So you’re home from the maternity ward with your new baby – welcome to a world of boundless joy and unbelievable chaos. Nothing is the same: you eat, sleep and have to stay awake at the strangest times. All day and all night! Is there any one-size-fits-all approach to newborn sleep?
Good read: 10 tips to help you and your baby sleep
Maria Sahlin has worked as a midwife for many years and she has a reassuring message for new parents.
“Don’t worry, things will get better. It’s completely normal for you to feel overwhelmed and disorganised at first. But try to adapt to your baby’s rhythm in the early days. Stay in your ‘baby bubble’, take one day at a time and enjoy the rollercoaster!”
How much does a newborn sleep?
A newborn spends more time asleep than awake in their first few weeks. A newborn needs to sleep for an average of 16 to 22 hours each day. It can vary a lot from baby to baby, but also from day to day for the same baby.
Stay in your ‘baby bubble’ and take one day at a time.
“As a new parent, just when you think you’ve got into a good routine, your baby will suddenly have other ideas. The length of newborn sleep periods can also change. Some days, newborn sleep and awake periods are longer and other days your baby may take more frequent but shorter naps,” explains Maria.
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Newborn sleep periods are short
A newborn sleeps for about 18-20 hours a day. That sounds like great news for new parents. So why do many new parents complain about lack of sleep in the early days?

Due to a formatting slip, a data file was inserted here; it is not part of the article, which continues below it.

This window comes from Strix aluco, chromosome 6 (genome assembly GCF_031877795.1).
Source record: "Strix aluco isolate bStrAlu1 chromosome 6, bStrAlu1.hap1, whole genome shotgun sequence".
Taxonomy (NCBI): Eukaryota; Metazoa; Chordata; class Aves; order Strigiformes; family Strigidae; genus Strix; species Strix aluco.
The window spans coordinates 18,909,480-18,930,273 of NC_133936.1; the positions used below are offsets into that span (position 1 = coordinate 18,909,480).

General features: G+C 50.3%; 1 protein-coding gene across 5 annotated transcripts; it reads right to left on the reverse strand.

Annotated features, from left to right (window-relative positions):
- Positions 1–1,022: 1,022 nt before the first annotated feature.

“This probably has to do with the length of these newborn sleep periods. A newborn sleeps for a while, wakes up and then falls asleep again. And the baby does this around the clock in their first weeks. Your baby will gradually adapt to ‘your’ circadian rhythm and stay awake for longer periods during the day and sleep for more consecutive hours at night,” says Maria.
Adapt to your baby’s tempo in the early days.
A newborn sleep cycle is similar to an adult’s in that it consists of different phases of deep and light sleep.
“A newborn baby doesn’t sleep deeply all the time; they alternate between deep sleep, a state of drowsiness and light sleep. In between, your baby will either be awake and alert, awake and fretful, or crying.
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Newborn sleep is governed by hunger and satiety
During a newborn baby’s first weeks, food and sleep are the most important things. Feeding takes a lot of energy, and your baby gets tired and falls asleep. And it will usually be hunger that wakes your baby again.
A newborn sleeps according to their body clock and falls asleep when they need to sleep. A change often occurs around 4-7 weeks, when your baby starts to be curious about their surroundings and may sometimes need to be comforted before they can fall asleep.
Follows sleep patterns from the womb
So much of everything that happens when a baby is born is cleverly designed by nature, but the fact that newborn babies have a different circadian rhythm to their parents is not one of nature’s best ideas. And no-one really knows why this is.
“Newborn sleep follows the same pattern your baby had in the womb, for a period that may vary between one week and several months. Almost all babies in the womb are more awake and active during the late evening and night, and tend to sleep deeply from early morning to midday,” Maria explains.
But that is a challenge for many new parents.